13 February 2016

Beautiful Broken Things - Review

Beautiful Broken Things
by Sara Barnard





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What they say: Here’s my theory on Significant Life Events: everyone has them, but some have more than others, and how many you have affects how interesting you are, how many stories you have to tell, that kind of thing.
I was still waiting for my first one.
After yet another typical summer where nothing of any significance happens, Caddy vows that now she’s sixteen this year will be different; she’ll get a boyfriend (a real one), lose her virginity and experience a Significant Life Event. If only Caddy knew what was just around the corner - a whirlwind of wild spirit and fury with a dazzling smile and sad eyes by the name of Suzanne – and a significant life event that no one could have predicted.
Caddy and Rosie have been BFF’s since they were little girls, but when enigmatic and beautiful new girl Suzanne starts at Rosie’s school, Caddy allows her insecurities to threaten her friendship with Rosie. Caddy wishes she were more like Rosie and Suzanne – confident, funny and interesting – but beneath the make-up and bravado lies a secret side to Suzanne that intrigues Caddy. Despite their differences very soon the three girls are inseparable, and things get a whole lot more complicated.
Under Suzanne’s influence, Caddy begins to see how much fun a little trouble can be. But climbing out of bedroom windows for forbidden midnight walks on the beach begins to lose its shimmer as Suzanne’s troubled past is revealed and her present begins to unravel. The course of friendship and recovery is rougher than any of the girls could have imagined, and Caddy is about to learn that downward spirals have a momentum of their own. 
Beautiful Broken Things is a heart-stoppingly beautiful debut novel from emerging UKYA talent Sara Barnard. It’s a love story without romance, about what it means to be a friend when your whole life is falling apart. For all the arguments, misunderstandings, fallouts and tears, there’s no love quite like that shared between teenage girls. A beautiful tribute to the friendships that bind when you’re a teenage girl and still learning about life, and about yourself.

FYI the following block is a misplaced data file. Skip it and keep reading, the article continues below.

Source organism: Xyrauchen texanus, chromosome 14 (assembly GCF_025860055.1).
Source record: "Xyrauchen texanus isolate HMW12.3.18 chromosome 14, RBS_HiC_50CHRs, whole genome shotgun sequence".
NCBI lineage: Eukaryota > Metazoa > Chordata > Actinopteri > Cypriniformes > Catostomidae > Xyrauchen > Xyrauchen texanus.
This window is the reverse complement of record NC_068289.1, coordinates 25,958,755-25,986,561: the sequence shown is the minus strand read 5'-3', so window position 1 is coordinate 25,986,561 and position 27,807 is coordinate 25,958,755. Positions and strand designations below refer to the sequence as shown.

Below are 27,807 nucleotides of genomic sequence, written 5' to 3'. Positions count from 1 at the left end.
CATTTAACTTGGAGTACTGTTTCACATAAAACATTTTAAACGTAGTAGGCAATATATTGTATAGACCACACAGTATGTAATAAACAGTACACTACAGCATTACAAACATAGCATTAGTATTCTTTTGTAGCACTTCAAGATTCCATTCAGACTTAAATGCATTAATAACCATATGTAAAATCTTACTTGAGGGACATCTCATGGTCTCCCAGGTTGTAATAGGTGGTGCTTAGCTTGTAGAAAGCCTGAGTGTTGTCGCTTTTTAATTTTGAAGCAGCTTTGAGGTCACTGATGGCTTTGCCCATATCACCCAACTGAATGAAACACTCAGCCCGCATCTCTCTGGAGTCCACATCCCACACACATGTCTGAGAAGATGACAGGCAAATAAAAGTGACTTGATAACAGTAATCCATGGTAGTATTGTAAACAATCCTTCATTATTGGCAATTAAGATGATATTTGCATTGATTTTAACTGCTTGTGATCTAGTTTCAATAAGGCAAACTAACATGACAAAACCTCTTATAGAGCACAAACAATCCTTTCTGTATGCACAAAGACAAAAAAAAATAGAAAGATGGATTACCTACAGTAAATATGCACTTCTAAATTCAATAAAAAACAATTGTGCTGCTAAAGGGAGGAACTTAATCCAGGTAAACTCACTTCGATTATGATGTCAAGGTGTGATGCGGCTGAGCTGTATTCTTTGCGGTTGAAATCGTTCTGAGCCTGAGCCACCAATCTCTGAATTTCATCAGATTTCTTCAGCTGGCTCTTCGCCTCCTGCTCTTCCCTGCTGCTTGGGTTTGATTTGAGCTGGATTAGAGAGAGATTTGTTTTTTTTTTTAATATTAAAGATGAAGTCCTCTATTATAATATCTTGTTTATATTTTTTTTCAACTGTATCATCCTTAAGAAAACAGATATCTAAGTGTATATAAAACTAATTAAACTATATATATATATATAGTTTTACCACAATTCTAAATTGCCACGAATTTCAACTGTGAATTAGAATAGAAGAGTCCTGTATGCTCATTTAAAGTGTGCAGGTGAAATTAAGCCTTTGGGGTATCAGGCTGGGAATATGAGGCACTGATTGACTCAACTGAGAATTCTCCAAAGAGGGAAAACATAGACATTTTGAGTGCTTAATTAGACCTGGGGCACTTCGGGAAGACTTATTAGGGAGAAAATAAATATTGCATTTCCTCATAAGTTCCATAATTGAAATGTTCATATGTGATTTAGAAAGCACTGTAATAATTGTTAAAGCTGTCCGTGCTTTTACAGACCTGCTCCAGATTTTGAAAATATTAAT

Coming February 11th 2016 by Macmillan Children's Books (UK)  - ISBN: 9781509803538



Buy links:
Amazon US * Amazon UK


I received a copy from the publisher (via NetGalley) in exchange for an honest review!


What I say: I was really expecting to love Beautiful Broken Things but unfortunately it didn't really work for me. As someone who went to an English, all girls grammar school, I should have been able to identify with Caddy and her horror as a new girl threatens to ruin a long serving friendship, but I just couldn't warm to her, Rosie or Suzanne.

My main issue was with Caddy herself. I really didn't like her at all, finding her selfish and whiny. I understand people often feel discontent with their situation and long for excitement, but Caddy came across as jealous and petty. She also doesn't seem to understand the different situation her friend Rosie is in to her. Her main complaint was the lack of anything bad happening to her! 

I understand the potential dilemma of your best friend making a new friend, so Caddy's uncertainty wasn't too surprising. She feels as though this beautiful, popular new girl is going to take everything away from her. The paranoia and squabbling between the three girls is pretty accurate and I was happy to see Caddy realising she could have another friend in Suzanne, rather than loosing Rosie.  

Suzanne isn't easy to like either but her issues are more deep rooted - she has actual problems rather than simply wishing to be more interesting. I found myself waiting for something terrible to happen (don't worry no spoilers here).  My favourite part was how the book ends, it seems fitting within the scope of the story. I liked the message told in Beautiful Broken Things - the concept is dark and clever, but for me I just couldn't connect with the characters and it all felt a little awkward. 

2.5 Stars in my Sky!


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